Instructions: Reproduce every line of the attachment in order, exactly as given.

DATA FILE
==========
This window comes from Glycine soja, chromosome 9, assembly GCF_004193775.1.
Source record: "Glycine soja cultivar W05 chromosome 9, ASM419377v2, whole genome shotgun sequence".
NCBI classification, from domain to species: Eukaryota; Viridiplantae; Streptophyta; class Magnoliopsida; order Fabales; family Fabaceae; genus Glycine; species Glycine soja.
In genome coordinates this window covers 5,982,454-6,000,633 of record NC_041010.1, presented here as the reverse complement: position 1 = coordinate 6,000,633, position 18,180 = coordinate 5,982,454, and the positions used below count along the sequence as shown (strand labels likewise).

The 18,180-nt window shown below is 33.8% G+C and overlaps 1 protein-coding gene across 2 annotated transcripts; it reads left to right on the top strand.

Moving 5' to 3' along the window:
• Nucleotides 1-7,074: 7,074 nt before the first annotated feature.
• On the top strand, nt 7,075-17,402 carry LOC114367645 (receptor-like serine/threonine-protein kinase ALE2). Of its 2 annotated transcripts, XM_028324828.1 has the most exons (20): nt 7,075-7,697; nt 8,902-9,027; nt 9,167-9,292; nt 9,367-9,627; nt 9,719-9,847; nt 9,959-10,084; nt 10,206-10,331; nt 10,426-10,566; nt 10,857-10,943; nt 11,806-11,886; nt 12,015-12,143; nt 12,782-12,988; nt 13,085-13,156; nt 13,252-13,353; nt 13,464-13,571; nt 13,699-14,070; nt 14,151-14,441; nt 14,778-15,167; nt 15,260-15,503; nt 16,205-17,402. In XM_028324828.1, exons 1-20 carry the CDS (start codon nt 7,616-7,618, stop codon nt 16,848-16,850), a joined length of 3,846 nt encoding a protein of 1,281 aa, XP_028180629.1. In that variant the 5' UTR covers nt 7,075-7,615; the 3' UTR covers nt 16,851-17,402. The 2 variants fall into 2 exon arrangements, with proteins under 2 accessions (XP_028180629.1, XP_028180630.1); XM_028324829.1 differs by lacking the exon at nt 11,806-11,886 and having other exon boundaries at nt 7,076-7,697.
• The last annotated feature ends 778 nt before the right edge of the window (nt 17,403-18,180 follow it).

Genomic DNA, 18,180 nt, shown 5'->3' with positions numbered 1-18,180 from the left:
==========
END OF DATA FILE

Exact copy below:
This window comes from Glycine soja, chromosome 9, assembly GCF_004193775.1.
Source record: "Glycine soja cultivar W05 chromosome 9, ASM419377v2, whole genome shotgun sequence".
NCBI classification, from domain to species: Eukaryota; Viridiplantae; Streptophyta; class Magnoliopsida; order Fabales; family Fabaceae; genus Glycine; species Glycine soja.
In genome coordinates this window covers 5,982,454-6,000,633 of record NC_041010.1, presented here as the reverse complement: position 1 = coordinate 6,000,633, position 18,180 = coordinate 5,982,454, and the positions used below count along the sequence as shown (strand labels likewise).

The 18,180-nt window shown below is 33.8% G+C and overlaps 1 protein-coding gene across 2 annotated transcripts; it reads left to right on the top strand.

Moving 5' to 3' along the window:
• Nucleotides 1-7,074: 7,074 nt before the first annotated feature.
• On the top strand, nt 7,075-17,402 carry LOC114367645 (receptor-like serine/threonine-protein kinase ALE2). Of its 2 annotated transcripts, XM_028324828.1 has the most exons (20): nt 7,075-7,697; nt 8,902-9,027; nt 9,167-9,292; nt 9,367-9,627; nt 9,719-9,847; nt 9,959-10,084; nt 10,206-10,331; nt 10,426-10,566; nt 10,857-10,943; nt 11,806-11,886; nt 12,015-12,143; nt 12,782-12,988; nt 13,085-13,156; nt 13,252-13,353; nt 13,464-13,571; nt 13,699-14,070; nt 14,151-14,441; nt 14,778-15,167; nt 15,260-15,503; nt 16,205-17,402. In XM_028324828.1, exons 1-20 carry the CDS (start codon nt 7,616-7,618, stop codon nt 16,848-16,850), a joined length of 3,846 nt encoding a protein of 1,281 aa, XP_028180629.1. In that variant the 5' UTR covers nt 7,075-7,615; the 3' UTR covers nt 16,851-17,402. The 2 variants fall into 2 exon arrangements, with proteins under 2 accessions (XP_028180629.1, XP_028180630.1); XM_028324829.1 differs by lacking the exon at nt 11,806-11,886 and having other exon boundaries at nt 7,076-7,697.
• The last annotated feature ends 778 nt before the right edge of the window (nt 17,403-18,180 follow it).

Genomic DNA, 18,180 nt, shown 5'->3' with positions numbered 1-18,180 from the left: